Global takaful market forecast to surpass US$8.8 billion this year: Ernst & Young
The third edition of Ernst & Young’s World Takaful Report 2010: Managing performance in a recovery, unveiled at the 5th Annual World Takaful Conference of 2010, confirms that global Takaful industry is well on course to surpass US$8.8 billion in contributions in 2010. Contributions grew by 29% in 2008 to reach US$5.3 billion. Takaful refers to Shari’a-compliant cooperative insurance.
Saudi Arabia and Malaysia are biggest markets
Saudi Arabia, with contributions totalling US$2.9 billion in 2008, and Malaysia with US$900 million are the top two takaful markets in the world. Sudan is the most significant market outside of the GCC and SE Asia, with contributions totalling US$280 million in 2008.
UAE and Indonesia are fastest growing markets
Global compound annual growth rate for takaful for the period 2005 - 2008 has been 39%; the Levant region and Africa grew at 18%, the Indian Subcontinent at 135%, SE Asia at 28% and the GCC at 45%. The UAE was the fastest growing takaful market in the world with a compound annual growth rate of 135% from 2005-2008 while Indonesia rose quickest in SE Asia at 35%.
Generating profitability remains a challenge
According to Sameer Abdi, Head of Ernst & Young’s Middle East Islamic Financial Services Group, “Globally, performance has been mixed. Yields realized by GCC operators have been comparably high but volatile, while Malaysian operators have posted stable returns driven by better underwriting results. In terms of operating efficiency, average combined ratios of GCC firms have continued to improve and reached 72% in 2009 (latest year for which data is available), indicating improving operational efficiency. The figures seem to indicate that while the industry may seem to be temporarily bogged down by market troughs, the long term outlook seems very positive.”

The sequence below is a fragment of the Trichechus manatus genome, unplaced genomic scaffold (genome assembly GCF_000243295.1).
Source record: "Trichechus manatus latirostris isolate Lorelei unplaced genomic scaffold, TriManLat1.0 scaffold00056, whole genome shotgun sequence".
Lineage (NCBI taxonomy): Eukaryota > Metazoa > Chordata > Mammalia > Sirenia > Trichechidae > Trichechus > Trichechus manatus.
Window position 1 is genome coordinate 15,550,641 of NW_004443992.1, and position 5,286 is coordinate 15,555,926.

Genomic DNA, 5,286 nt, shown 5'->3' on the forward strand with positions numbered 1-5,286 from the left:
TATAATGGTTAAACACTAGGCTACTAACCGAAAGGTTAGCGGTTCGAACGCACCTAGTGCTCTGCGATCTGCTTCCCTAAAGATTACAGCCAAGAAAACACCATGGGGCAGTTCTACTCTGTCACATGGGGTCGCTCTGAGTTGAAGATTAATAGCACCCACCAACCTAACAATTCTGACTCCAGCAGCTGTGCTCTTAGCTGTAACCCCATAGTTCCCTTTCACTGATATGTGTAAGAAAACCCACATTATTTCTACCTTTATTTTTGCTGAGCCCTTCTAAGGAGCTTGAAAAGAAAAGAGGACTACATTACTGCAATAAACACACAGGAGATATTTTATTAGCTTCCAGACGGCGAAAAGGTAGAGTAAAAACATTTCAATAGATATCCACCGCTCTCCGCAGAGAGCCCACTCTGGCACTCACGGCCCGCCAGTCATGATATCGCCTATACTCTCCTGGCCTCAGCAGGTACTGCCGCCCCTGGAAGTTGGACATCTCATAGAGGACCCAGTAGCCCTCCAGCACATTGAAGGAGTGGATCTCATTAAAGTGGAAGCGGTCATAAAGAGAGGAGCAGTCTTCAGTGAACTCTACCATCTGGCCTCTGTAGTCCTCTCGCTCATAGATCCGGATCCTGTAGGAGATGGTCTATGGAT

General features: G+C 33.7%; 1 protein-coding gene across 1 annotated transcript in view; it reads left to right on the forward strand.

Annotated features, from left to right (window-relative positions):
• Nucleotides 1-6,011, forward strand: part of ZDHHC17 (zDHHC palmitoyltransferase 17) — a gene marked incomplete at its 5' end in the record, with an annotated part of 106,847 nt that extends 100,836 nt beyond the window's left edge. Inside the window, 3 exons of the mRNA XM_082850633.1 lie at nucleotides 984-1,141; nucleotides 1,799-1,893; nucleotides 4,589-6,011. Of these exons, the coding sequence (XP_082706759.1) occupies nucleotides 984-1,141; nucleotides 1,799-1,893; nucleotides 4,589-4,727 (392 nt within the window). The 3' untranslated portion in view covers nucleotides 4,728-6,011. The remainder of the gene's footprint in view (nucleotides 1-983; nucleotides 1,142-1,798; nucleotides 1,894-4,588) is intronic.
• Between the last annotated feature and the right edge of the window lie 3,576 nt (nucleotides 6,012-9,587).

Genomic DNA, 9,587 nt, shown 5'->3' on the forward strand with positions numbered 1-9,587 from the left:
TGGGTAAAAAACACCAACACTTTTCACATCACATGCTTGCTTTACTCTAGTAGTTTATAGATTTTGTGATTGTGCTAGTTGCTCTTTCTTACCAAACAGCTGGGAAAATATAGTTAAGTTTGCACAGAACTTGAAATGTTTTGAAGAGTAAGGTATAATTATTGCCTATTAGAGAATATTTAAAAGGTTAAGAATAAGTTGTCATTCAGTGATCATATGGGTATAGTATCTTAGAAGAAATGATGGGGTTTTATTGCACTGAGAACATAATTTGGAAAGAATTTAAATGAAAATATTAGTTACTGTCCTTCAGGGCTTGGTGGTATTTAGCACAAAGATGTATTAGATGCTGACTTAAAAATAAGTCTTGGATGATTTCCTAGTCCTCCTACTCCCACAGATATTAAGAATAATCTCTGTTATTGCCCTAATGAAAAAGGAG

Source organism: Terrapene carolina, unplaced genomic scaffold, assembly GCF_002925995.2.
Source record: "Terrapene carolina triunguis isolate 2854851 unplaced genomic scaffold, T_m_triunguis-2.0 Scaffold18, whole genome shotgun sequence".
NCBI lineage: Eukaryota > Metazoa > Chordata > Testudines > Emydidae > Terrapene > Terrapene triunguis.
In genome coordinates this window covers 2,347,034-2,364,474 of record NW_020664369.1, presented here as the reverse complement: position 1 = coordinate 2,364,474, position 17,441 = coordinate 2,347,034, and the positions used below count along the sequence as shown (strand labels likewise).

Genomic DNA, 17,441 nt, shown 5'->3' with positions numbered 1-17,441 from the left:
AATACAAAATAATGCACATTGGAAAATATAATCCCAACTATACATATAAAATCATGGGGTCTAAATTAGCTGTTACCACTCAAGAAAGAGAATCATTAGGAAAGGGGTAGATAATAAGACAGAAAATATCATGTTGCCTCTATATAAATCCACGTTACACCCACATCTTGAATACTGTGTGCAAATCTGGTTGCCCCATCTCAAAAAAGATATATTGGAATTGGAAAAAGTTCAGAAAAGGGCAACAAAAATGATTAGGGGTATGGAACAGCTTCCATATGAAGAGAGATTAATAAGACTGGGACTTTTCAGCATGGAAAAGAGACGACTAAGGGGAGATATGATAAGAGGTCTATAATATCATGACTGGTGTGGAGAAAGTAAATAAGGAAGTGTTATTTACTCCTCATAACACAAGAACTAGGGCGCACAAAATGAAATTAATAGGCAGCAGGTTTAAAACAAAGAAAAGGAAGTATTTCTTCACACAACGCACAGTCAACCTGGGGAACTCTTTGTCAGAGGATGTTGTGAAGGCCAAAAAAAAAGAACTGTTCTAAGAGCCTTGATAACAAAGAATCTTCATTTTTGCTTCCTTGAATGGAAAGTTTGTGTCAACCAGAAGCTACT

Family and medical takaful continues to grow
Compulsory medical insurance requirements in Saudi Arabia have contributed to growth in family and medical takaful which, together, are estimated to bring in 49% of gross contributions in the MENA region. Family takaful is estimated to provide only 5% of these total contributions. SE Asia is the most highly penetrated family and medical takaful market bringing in 73% of net contributions in 2008. Contributions from family takaful in this market are much higher and accounted for 73% of net contributions in Malaysia in 2008. Both family and medical continue to grow strongly, with the MENA region following the growth trends witnessed in SE Asia.
Comparatively high rates of real GDP growth, decreasing government safety net, coupled with low insurance penetration and favorable demographics, suggest strong future growth in the MENA region.
Opportunities are plenty, so are risks and challenges
While industry growth remains strong, the challenge for operators is to balance profitability through their early years of development. Unsurprisingly, the primary challenge remains the shortage of skilled professionals across all key functions – underwriting, risk management, claims management and technology deployment.